Harmony and balance are nature’s tools to make things look pleasing to the eye. The way our brains are wired, we feel attracted to symmetry, are mesmerized by it, and feel safe in it. Even if it’s hiding issues and calamities. Ever had a deep cerebral reaction to the way tornadoes move?
On a rational level, we know they are dangerous and we need to run, but on another level, you can’t help but appreciate the devastating beauty in them, the sheer perfection in their coils, and the way they twist and spiral.
It’s almost the same reaction when we look at Davinci’s Mona Lisa. If you have ever secretly wondered, what’s so special about her, you’re not alone. Millions in the world just don’t get the hype around the world-famous painting. But for the knowing eye, she’s the absolute symmetrical perfection painted on canvas.
We bring this deep bias towards balance and harmony in our everyday interactions with graphic design, too. Designers who create UIs and website interfaces are acutely aware of the aesthetic-usability effect where we perceive aesthetically pleasing designs as highly usable and functional — even when they are not.
On the one hand, this creates frustrations for designers who want to improve on their subpar UIs, but on the other hand, it tells you just how important great-looking design is. While pretty websites are never enough, they can certainly mask a lot and bring your users close to your product. So, with so much riding on visually appealing designs, is there a way to create perfectly balanced and symmetrical aesthetics?
We believe the Golden Ratio is something that can help.
The golden ratio is a mathematical measurement, believed to have been developed in ancient Greece. It represents absolute balance, precision, and perfection. Denoted by the Greek letter phi (Φ), the golden ratio is represented by the number 1.618 (till infinity).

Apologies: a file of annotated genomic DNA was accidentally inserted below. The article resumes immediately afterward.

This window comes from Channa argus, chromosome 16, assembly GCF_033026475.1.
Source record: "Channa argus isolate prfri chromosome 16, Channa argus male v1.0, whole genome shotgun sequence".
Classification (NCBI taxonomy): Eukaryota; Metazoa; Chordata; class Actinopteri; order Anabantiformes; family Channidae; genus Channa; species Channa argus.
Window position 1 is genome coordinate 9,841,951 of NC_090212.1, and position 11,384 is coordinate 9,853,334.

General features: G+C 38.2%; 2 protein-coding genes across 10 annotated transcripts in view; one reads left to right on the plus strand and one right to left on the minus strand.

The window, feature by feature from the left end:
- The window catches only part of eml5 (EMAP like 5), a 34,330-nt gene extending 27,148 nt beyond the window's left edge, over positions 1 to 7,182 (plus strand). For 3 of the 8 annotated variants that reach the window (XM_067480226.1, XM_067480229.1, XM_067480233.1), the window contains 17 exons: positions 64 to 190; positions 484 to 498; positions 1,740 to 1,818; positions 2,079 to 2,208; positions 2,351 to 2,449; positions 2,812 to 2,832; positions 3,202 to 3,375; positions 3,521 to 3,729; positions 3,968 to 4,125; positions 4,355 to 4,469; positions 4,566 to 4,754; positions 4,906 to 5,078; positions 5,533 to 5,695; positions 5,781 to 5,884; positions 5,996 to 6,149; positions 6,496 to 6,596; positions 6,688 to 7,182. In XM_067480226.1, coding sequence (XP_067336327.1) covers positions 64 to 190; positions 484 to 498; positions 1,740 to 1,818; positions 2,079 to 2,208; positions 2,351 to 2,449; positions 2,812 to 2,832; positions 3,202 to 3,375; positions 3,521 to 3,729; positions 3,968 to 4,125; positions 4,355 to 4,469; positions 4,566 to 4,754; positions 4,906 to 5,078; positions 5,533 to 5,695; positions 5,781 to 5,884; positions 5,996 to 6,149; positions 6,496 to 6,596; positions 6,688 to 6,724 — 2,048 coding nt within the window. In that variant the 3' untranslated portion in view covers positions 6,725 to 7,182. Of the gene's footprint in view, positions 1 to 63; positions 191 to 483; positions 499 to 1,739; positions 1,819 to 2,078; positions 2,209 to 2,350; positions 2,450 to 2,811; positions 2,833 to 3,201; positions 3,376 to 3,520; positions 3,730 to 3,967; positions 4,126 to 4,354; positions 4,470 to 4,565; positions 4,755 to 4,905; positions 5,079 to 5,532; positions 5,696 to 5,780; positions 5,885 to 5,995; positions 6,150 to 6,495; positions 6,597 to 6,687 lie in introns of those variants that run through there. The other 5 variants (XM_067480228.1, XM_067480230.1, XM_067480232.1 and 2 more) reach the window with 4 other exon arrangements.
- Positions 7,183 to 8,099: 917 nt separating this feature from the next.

Mathematically, it’s termed as an irrational number because it can’t be expressed as a simple fraction, and its decimal representation goes on indefinitely without repeating.
Here is the mathematical equation for the golden ratio:
A/B = (A+B)/A = 1.618 = Φ
The easiest way to understand the golden ratio is by using the Fibonacci sequence. This is a sequence of numbers where you get the next number by adding the two preceding numbers. For example, 0,1,1,2,3,5,8,13,21… and it goes on.
The Golden Ratio is also called the Golden Mean, the Golden Section, or simply the Phi. But it’s also known as the golden spiral, which you only get when you turn the Fibonacci sequence into rectangles and lay them side-by-side.
Looking closely, you can see a spiral shape emerging that converges to a focal point — the start of the numbering sequence.
The reason that the golden ratio is hailed as a magical, divine number is because it helps you create perfectly balanced layouts and compositions. Sequences and arrangements, that are found all over nature. From art to architecture, design to engineering, and from galaxies to the human body. The golden ratio is everywhere.
Some of the most innovative and creative works of art and design that are believed to have been created on the principle of the golden ratio include the Mona Lisa, the Sacrament of the Last Supper, the Pyramids of Giza, the Peruvian Man, the Parthenon, and several others.
In the modern brand identity world, the logo designs of leading brands, Pepsi, Apple, and the now-extinct Twitter bird logo, are all examples of perfect logo designs created on the principle of the golden ratio.
The golden ratio in design helps create aesthetically pleasing and visually balanced compositions. Here are some of the ways in which it contributes to graphic design.
- Proportion and Balance: Used to determine the size and placement of elements in a design, it creates a more harmonious composition, leading to a visually satisfying composition.
- Grid Systems: Designers structure their grid systems on the golden ratio to organize content in a way that’s easy to navigate for users and appealing to look at.
- Fibonacci Sequence: Designers convert the golden ratio into Fibonacci rectangles to create layouts that promote a natural flow of information, and highlight the focal point of the design.